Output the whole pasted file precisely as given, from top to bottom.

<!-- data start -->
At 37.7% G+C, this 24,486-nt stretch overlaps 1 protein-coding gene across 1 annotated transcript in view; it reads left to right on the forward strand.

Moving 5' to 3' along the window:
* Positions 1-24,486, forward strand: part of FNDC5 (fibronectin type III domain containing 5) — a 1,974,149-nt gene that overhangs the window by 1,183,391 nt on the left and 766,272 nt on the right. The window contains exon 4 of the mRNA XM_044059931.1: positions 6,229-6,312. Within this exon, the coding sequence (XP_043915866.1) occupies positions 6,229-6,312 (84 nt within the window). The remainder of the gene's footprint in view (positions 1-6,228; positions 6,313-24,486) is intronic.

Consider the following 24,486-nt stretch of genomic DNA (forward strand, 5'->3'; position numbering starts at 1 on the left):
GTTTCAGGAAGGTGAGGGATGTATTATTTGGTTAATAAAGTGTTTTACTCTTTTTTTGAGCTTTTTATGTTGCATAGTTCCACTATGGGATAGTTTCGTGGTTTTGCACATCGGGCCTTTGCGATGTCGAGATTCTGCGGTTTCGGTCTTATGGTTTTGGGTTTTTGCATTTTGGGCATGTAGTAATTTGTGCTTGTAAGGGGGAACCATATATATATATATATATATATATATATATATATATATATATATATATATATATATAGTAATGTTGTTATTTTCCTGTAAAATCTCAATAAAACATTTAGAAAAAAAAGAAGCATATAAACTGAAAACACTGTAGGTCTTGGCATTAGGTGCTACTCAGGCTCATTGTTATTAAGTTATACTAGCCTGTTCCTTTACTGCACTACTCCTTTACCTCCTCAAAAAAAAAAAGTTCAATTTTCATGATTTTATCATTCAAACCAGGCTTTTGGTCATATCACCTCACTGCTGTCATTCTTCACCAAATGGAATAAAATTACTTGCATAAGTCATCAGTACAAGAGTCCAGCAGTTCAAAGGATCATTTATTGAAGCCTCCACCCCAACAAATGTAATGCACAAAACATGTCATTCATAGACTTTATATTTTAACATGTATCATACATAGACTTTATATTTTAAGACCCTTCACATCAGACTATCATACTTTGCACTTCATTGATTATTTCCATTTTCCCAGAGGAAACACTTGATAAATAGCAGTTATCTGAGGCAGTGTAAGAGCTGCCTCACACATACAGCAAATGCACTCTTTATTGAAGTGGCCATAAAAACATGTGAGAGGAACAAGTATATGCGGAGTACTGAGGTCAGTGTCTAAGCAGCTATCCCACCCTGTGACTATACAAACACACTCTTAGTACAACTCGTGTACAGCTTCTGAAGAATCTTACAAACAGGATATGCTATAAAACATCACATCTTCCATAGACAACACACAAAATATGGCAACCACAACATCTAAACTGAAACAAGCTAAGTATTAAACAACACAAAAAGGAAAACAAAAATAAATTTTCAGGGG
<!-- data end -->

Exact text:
At 37.7% G+C, this 24,486-nt stretch overlaps 1 protein-coding gene across 1 annotated transcript in view; it reads left to right on the forward strand.

Moving 5' to 3' along the window:
* Positions 1-24,486, forward strand: part of FNDC5 (fibronectin type III domain containing 5) — a 1,974,149-nt gene that overhangs the window by 1,183,391 nt on the left and 766,272 nt on the right. The window contains exon 4 of the mRNA XM_044059931.1: positions 6,229-6,312. Within this exon, the coding sequence (XP_043915866.1) occupies positions 6,229-6,312 (84 nt within the window). The remainder of the gene's footprint in view (positions 1-6,228; positions 6,313-24,486) is intronic.

Consider the following 24,486-nt stretch of genomic DNA (forward strand, 5'->3'; position numbering starts at 1 on the left):
GTTTCAGGAAGGTGAGGGATGTATTATTTGGTTAATAAAGTGTTTTACTCTTTTTTTGAGCTTTTTATGTTGCATAGTTCCACTATGGGATAGTTTCGTGGTTTTGCACATCGGGCCTTTGCGATGTCGAGATTCTGCGGTTTCGGTCTTATGGTTTTGGGTTTTTGCATTTTGGGCATGTAGTAATTTGTGCTTGTAAGGGGGAACCATATATATATATATATATATATATATATATATATATATATATATATATATATATATAGTAATGTTGTTATTTTCCTGTAAAATCTCAATAAAACATTTAGAAAAAAAAGAAGCATATAAACTGAAAACACTGTAGGTCTTGGCATTAGGTGCTACTCAGGCTCATTGTTATTAAGTTATACTAGCCTGTTCCTTTACTGCACTACTCCTTTACCTCCTCAAAAAAAAAAAGTTCAATTTTCATGATTTTATCATTCAAACCAGGCTTTTGGTCATATCACCTCACTGCTGTCATTCTTCACCAAATGGAATAAAATTACTTGCATAAGTCATCAGTACAAGAGTCCAGCAGTTCAAAGGATCATTTATTGAAGCCTCCACCCCAACAAATGTAATGCACAAAACATGTCATTCATAGACTTTATATTTTAACATGTATCATACATAGACTTTATATTTTAAGACCCTTCACATCAGACTATCATACTTTGCACTTCATTGATTATTTCCATTTTCCCAGAGGAAACACTTGATAAATAGCAGTTATCTGAGGCAGTGTAAGAGCTGCCTCACACATACAGCAAATGCACTCTTTATTGAAGTGGCCATAAAAACATGTGAGAGGAACAAGTATATGCGGAGTACTGAGGTCAGTGTCTAAGCAGCTATCCCACCCTGTGACTATACAAACACACTCTTAGTACAACTCGTGTACAGCTTCTGAAGAATCTTACAAACAGGATATGCTATAAAACATCACATCTTCCATAGACAACACACAAAATATGGCAACCACAACATCTAAACTGAAACAAGCTAAGTATTAAACAACACAAAAAGGAAAACAAAAATAAATTTTCAGGGG